Tchaikovsky Research

Tchaikovsky wrote his Romance in F minor, Op. 5 (TH 127 ; ČW 104), for solo piano in October or November 1868 in Moscow.

Movements and Duration

There is one movement: Andante cantabile (F minor, 106 bars). A complete performance lasts around 6 minutes.


The Romance appears to date from the period of Tchaikovsky's relationship with the soprano Désirée Artôt, who sang in the 1868–69 season with the Italian Opera Company in Moscow. The opera season began in September 1868, and the Romance was first performed and published in December the same year [1], which suggests a composition date of October or November 1868.


Nikolay Rubinstein gave the first performance at a charity concert in Moscow University on 8/20 December 1868. The same pianist premiered the Romance in Saint Petersburg, at the fourth Free Music School concert on 30 November/12 December 1869. Other notable performances were:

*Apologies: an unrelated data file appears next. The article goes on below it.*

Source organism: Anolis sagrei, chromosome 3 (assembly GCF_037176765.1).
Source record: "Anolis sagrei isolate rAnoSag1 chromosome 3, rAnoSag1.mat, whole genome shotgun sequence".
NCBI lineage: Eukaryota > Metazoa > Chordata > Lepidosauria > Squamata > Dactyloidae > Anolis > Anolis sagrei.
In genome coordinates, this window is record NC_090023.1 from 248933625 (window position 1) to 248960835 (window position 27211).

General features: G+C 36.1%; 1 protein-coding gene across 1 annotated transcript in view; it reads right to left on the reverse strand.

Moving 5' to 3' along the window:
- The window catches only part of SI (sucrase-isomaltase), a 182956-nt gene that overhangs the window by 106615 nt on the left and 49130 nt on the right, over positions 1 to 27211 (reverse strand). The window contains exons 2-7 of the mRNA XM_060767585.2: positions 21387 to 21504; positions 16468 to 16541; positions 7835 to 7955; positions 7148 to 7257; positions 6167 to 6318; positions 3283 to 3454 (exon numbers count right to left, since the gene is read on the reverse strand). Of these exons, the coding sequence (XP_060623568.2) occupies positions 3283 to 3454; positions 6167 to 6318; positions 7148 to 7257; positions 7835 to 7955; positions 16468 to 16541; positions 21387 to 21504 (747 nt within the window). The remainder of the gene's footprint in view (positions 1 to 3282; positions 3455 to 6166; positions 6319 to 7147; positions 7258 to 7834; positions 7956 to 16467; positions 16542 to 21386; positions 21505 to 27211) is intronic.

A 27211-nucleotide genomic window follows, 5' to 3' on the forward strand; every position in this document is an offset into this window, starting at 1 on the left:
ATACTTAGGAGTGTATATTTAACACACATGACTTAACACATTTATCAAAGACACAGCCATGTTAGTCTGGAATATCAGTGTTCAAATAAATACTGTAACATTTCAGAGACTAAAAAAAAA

• Leipzig, Conservatory, 2/14 October 1873, Sofya Malozyomova (piano) [2]
  • Leipzig, Choral Society concert, 17/29 November 1877, Adele Hippius (piano)
  • Stuttgart, 3rd subscription concert, 2/14 November 1882, Jules de Swert (cello) — arrangement for cello and piano.


The Romance was published in December 1868 by Pyotr Jurgenson in Moscow. It was included in volume 51Б of Tchaikovsky's Complete Collected Works (1946), edited by Ivan Shishov.


Tchaikovsky's autograph score is now preserved in the Russian National Museum of Music in Moscow (ф. 88, No. 106) [view].


See: Discography


The piece was dedicated "à Mademoiselle Désirée Artôt", later Padilla (1835–1907), a Belgian soprano with the Italian Opera Company in Moscow, to whom Tchaikovsky was briefly engaged in 1868.

External Links

Notes and References

  1. See Letter 124 to Modest Tchaikovsky, mid/late December 1868.
  2. See Signale für die Musikalische Welt, November 1873 (No. 51), p. 804.